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One caveat on alto flute. Unless you have a curved head, you will be extending your arms while supporting the instrument. Tennis elbow, back and neck problems can result. The C flute is not as heavy and your arms are not extended as far. I solved my elbow problem by replacing 5he straight head with a curved.

I’ve used alto in a chamber jazz trio and a couple of shows, Annie has two exposed solos on alto flute....I “need” it maybe once a year. Alto flute is normally required in flute choirs...I’ve never been called to play a payingflute choir gigs. Anyone else?
 

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One caveat on alto flute. Unless you have a curved head, you will be extending your arms while supporting the instrument. Tennis elbow, back and neck problems can result. The C flute is not as heavy and your arms are not extended as far. I solved my elbow problem by replacing 5he straight head with a curved.
that's a drag. i like the intonation on the straight head, and have been playing the alto right regular for 10 years. but i did get tennis elbow after taking a liking to a 90" Dunlop, before switching back to a 97" Head. (now, when i see a regular C flute, i always misappropriate the old Crocodile Dundee line. "You call that a flute? THAT's a flute.")
 

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yeah, i briefly tried one out when i bought my alto at Chuck Levin's in DC. hyperventilating real quick. and a quick look on the net suggests they tend to be pretty dang expensive. but if i had one lying around, i'd surely mic it up and listen to how it sets in a mix.
i find that I can play most phrases that a standard concert flute can play in one breath unless it's all low notes.
 

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i find that I can play most phrases that a standard concert flute can play in one breath unless it's all low notes.
FWIW, that response was regarding bass flute. I, too, can play long phrases on alto flute, but never reached a similar ability on any of the bass flutes that I owned.
 

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FWIW, that response was regarding bass flute. I, too, can play long phrases on alto flute, but never reached a similar ability on any of the bass flutes that I owned.
That's correct, I meant bass.
When I tried contra and below it wasn't like that.
My bass is leaking all over and not playable right now.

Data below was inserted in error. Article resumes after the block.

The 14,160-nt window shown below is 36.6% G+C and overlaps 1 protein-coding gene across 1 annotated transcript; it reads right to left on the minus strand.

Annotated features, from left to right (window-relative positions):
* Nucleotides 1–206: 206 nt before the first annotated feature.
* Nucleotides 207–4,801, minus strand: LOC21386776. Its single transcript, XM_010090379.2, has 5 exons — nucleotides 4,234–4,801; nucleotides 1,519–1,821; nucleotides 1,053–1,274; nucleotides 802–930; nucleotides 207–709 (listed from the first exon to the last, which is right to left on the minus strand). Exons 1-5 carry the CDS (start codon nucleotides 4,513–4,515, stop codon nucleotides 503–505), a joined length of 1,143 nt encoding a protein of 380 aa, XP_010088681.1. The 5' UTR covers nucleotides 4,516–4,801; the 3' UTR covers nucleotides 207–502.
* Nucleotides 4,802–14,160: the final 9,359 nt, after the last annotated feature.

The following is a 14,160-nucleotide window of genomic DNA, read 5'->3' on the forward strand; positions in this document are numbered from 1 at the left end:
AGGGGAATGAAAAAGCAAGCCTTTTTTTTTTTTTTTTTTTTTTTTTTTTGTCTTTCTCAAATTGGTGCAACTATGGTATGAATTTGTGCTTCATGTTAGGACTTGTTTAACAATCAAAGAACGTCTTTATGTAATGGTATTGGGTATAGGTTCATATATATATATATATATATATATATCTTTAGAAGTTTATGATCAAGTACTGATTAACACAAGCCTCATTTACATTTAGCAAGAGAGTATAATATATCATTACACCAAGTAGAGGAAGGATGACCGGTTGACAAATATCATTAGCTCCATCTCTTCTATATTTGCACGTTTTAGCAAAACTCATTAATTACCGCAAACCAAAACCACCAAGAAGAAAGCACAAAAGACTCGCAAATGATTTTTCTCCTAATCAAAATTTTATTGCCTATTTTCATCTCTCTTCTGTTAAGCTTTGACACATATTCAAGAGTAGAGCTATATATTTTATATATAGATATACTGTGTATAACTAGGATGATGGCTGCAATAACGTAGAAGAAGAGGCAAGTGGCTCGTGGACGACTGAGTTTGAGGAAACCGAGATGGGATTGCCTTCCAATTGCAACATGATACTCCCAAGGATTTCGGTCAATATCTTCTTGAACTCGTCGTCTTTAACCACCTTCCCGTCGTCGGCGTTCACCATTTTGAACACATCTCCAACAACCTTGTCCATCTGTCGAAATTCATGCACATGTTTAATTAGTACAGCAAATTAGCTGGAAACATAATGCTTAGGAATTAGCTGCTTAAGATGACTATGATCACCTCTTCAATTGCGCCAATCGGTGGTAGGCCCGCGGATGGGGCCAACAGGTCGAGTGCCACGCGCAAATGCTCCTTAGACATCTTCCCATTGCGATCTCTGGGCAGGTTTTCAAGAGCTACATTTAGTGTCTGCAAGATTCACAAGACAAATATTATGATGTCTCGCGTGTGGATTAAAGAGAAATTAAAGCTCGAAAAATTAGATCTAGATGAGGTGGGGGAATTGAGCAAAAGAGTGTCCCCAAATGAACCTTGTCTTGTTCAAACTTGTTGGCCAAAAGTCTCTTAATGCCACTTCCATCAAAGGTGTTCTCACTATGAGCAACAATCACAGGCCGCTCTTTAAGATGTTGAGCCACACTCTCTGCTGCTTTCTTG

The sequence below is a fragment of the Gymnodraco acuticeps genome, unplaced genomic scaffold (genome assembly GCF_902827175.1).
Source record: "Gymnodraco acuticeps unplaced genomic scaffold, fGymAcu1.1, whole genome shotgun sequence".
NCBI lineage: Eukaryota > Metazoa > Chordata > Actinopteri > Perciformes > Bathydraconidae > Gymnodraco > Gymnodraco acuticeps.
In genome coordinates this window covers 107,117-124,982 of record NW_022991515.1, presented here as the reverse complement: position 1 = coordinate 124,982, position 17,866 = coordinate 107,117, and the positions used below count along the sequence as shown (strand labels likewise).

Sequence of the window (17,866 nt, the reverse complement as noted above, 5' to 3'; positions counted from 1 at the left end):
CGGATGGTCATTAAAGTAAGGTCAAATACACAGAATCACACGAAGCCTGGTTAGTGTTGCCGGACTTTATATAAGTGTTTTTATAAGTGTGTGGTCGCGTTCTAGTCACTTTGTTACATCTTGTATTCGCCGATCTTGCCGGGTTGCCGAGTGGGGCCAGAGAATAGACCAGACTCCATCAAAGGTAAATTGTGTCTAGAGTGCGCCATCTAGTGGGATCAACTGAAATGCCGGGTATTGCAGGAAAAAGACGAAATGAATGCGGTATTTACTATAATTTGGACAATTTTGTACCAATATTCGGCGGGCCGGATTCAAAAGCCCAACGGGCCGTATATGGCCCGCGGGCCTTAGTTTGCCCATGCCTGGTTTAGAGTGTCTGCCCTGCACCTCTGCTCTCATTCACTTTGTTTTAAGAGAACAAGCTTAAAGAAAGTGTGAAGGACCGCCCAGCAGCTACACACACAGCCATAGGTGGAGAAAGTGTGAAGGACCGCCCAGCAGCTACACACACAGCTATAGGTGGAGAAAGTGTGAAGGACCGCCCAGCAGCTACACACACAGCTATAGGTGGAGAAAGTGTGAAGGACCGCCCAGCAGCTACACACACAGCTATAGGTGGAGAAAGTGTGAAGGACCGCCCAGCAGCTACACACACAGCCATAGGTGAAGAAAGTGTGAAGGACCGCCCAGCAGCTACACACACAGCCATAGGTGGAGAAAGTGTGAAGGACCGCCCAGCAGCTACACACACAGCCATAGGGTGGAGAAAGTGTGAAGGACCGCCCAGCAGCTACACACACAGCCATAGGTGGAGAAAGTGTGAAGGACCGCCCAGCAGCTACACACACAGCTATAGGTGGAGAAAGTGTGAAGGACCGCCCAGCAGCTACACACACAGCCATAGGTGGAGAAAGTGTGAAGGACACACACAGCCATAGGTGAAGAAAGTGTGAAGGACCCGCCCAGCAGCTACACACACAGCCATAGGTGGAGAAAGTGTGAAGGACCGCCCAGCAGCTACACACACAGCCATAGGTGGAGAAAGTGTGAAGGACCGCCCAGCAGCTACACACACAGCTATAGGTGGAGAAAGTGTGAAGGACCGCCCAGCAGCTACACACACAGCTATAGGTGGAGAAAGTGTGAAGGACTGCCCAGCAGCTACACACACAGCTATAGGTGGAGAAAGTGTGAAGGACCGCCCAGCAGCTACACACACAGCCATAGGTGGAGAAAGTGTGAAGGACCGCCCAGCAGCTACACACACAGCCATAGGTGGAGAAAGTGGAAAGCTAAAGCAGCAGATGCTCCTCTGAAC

Hope to take it in next week.
 

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I have only the straight head for my alto flute and never had problems (yet...). For me the straight head felt and sounded much better. And I don't feel like running out of breath on alto or bass flute. But I practiced and played for years a lot on low flutes. I had the same impression (running out of breath) when I started on bass clarinet and it got better with time.
 

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1. You only get a few notes out of each breath.
2. It is very soft.
I have been exclusively playing alto flute for a few years after playing concert flute. Once you get accustomed to breathing deeper I don't find that it is difficult to play long phrases, high notes, low notes or get a good volume - I think it is louder than concert flute. Posture and embouchure are important. I use curved head joint
 

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Sort of off topic - I’ve been watching Peter Gunn episodes on Amazon Prime. Lots of jazzy alto flute sounds in the intro and sometimes as background to the stories.
 

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Sort of off topic - I've been watching Peter Gunn episodes on Amazon Prime. Lots of jazzy alto flute sounds in the intro and sometimes as background to the stories.
Henry Mancini and his contemporaries were big fans of the alto flute - used much as you describe here. It appears fairly frequently in many contemporary soundtracks, but frequently blended with other instruments for coloring. Fluttertongue alto flutes with low violin or viola trem is a nice color.